Photo by Bridget Spencer

Can Robots Help Individuals with ASD in Social Interactions?

Maryam Amin | SQ Winter Insider 2022

Many kids who watched Star Wars became fascinated by Luke Skywalker’s robot companions, R2-D2 and C-3PO. They wondered if life would be more exciting in the company of robots and thought about the unique ways that robots could help our lives, from cleaning our homes to exploring deep space. As it turns out, this wasn’t such a far-fetched dream—recent research shows that robots have the potential to help us socialize. 

Studies have shown that children can form social connections with robots surprisingly well due to our tendency to personify non-human animals and objects. According to the study “Reading Socially: Transforming the In-Home Reading Experience with a Learning-Companion Robot,” this phenomenon is more likely to occur if the object, such as a robot, has human-like features, such as eyes and arms. These researchers investigated whether reading aloud to a robot improved children’s reading skills; by the end of the study, the participating children felt that the robot improved their comprehension by listening to them read and talking with them about their books. An unexpected finding was that joint reading with the robot helped many children view it as a companion with emotions and a personality. Considering that this sample of neurotypical children felt connected with a robot, the natural next question is: can robots also benefit neurodiverse individuals who experience and interact with the world in different ways? Based on several studies, it seems that social robots can play and read with children to support social and cognitive growth, which may help some children diagnosed with Autism Spectrum Disorder (ASD) develop their social skills.

ASD is a broad and complex range of neurodevelopmental conditions that affect human experiences and interactions. Autistic individuals have different strengths and methods of interacting with their surroundings. They can have challenges communicating with others and understanding emotions. For example, some people have trouble understanding body language, and therefore struggle to identify the appropriate times to contribute to a conversation. Social robots can be programmed to support autistic individuals on certain social tasks, such as maintaining eye contact and understanding other perspectives. The goal of using social robots as a tool in ASD therapy is to introduce social cues and emotions in a more digestible way. These social robots and therapy are tools that can help prepare people with ASD to navigate social interactions and conversations more easily.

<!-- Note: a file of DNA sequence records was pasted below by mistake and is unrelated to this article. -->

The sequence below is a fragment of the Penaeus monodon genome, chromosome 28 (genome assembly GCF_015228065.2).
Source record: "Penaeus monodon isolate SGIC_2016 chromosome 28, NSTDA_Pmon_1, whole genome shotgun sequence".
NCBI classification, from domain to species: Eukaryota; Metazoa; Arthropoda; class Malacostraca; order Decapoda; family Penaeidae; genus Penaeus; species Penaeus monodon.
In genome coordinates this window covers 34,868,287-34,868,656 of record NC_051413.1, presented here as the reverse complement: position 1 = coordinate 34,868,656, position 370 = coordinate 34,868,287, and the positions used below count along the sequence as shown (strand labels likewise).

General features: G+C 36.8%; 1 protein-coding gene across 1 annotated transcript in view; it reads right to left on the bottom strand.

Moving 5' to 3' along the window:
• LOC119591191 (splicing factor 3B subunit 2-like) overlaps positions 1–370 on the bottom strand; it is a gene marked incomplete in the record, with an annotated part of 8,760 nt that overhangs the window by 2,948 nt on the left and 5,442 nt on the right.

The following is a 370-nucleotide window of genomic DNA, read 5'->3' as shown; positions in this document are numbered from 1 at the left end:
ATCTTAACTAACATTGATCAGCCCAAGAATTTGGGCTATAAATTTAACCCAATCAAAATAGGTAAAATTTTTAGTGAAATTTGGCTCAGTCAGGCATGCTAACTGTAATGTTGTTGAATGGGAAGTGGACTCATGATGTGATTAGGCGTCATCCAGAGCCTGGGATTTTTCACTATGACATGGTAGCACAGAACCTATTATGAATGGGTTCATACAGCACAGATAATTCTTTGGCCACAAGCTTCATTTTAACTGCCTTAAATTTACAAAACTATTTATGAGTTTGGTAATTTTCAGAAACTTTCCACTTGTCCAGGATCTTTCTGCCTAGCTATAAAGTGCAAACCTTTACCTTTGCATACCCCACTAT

Furthermore, autistic individuals can feel sensory overstimulation as their senses try to process too much information when interacting with others, which can cause extreme discomfort. Research shows that some people with ASD are more comfortable working with social robots because they provide predictable and simple interactions that are easier to understand, leading to less sensory overstimulation. In the study “Improving Social Skills in Children with ASD Using a Long-Term, In-Home Social Robot,” children with ASD played several skill games with social robots. In one game called “The Story Game,” the children read a story and worked on social and emotional skills by interpreting the feelings of characters. Other games focused on understanding other people’s perspectives and following instructions closely. After one month, caregivers reported that their children made and maintained more eye contact with others than before. The children also tried to start conversations and respond to people more often. These findings show that interacting with social robots in a familiar environment, such as their homes, can reduce overstimulation for autistic children, improving social and emotional skills. 

Despite research showing possible benefits of using social robots, it’s important to remember that these robots cannot replace human therapists, who are able to empathize and better understand the diverse needs of children with ASD. Instead, social robots offer simpler interactions that are easier to comprehend and respond to; they cannot convey many complex emotions and feelings that are present in conversations with a human therapist. However, social robots trained with certain games and activities can still provide some valuable at-home intervention for children, especially if they live too far away to visit their therapists regularly. Robots should not replace therapists, but they should instead become another tool therapists can use to help better the lives of people with ASD. 

According to the paper “Exploring the Biology of Socialization,” experiences can psychologically affect the organization of the brain. The neurological organization in ASD varies from that of a neurotypical individual; however, working with social robots may help people with ASD struggle less with personal interactions by rewiring the brain. These social robots can create positive memories and experiences to associate with social interactions, helping autistic individuals feel less overwhelmed during future interactions.